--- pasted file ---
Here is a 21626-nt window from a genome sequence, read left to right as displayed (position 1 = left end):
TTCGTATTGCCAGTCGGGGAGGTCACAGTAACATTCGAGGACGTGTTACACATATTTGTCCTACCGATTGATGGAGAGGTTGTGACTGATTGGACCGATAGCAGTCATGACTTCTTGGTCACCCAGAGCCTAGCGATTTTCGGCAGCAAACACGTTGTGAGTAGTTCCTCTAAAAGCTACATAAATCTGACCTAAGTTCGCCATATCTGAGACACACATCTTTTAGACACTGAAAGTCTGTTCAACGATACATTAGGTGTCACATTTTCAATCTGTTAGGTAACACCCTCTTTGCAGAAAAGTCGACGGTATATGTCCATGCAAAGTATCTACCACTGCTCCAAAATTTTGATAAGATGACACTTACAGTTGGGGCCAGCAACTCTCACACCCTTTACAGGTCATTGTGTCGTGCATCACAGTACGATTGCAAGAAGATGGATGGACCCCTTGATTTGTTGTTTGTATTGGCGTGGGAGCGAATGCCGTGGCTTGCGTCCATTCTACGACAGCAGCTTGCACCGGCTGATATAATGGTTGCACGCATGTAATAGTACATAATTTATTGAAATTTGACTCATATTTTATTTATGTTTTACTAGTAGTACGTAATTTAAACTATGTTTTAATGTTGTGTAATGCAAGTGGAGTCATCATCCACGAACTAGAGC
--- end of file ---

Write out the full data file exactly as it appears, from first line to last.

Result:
Here is a 21626-nt window from a genome sequence, read left to right as displayed (position 1 = left end):
TTCGTATTGCCAGTCGGGGAGGTCACAGTAACATTCGAGGACGTGTTACACATATTTGTCCTACCGATTGATGGAGAGGTTGTGACTGATTGGACCGATAGCAGTCATGACTTCTTGGTCACCCAGAGCCTAGCGATTTTCGGCAGCAAACACGTTGTGAGTAGTTCCTCTAAAAGCTACATAAATCTGACCTAAGTTCGCCATATCTGAGACACACATCTTTTAGACACTGAAAGTCTGTTCAACGATACATTAGGTGTCACATTTTCAATCTGTTAGGTAACACCCTCTTTGCAGAAAAGTCGACGGTATATGTCCATGCAAAGTATCTACCACTGCTCCAAAATTTTGATAAGATGACACTTACAGTTGGGGCCAGCAACTCTCACACCCTTTACAGGTCATTGTGTCGTGCATCACAGTACGATTGCAAGAAGATGGATGGACCCCTTGATTTGTTGTTTGTATTGGCGTGGGAGCGAATGCCGTGGCTTGCGTCCATTCTACGACAGCAGCTTGCACCGGCTGATATAATGGTTGCACGCATGTAATAGTACATAATTTATTGAAATTTGACTCATATTTTATTTATGTTTTACTAGTAGTACGTAATTTAAACTATGTTTTAATGTTGTGTAATGCAAGTGGAGTCATCATCCACGAACTAGAGC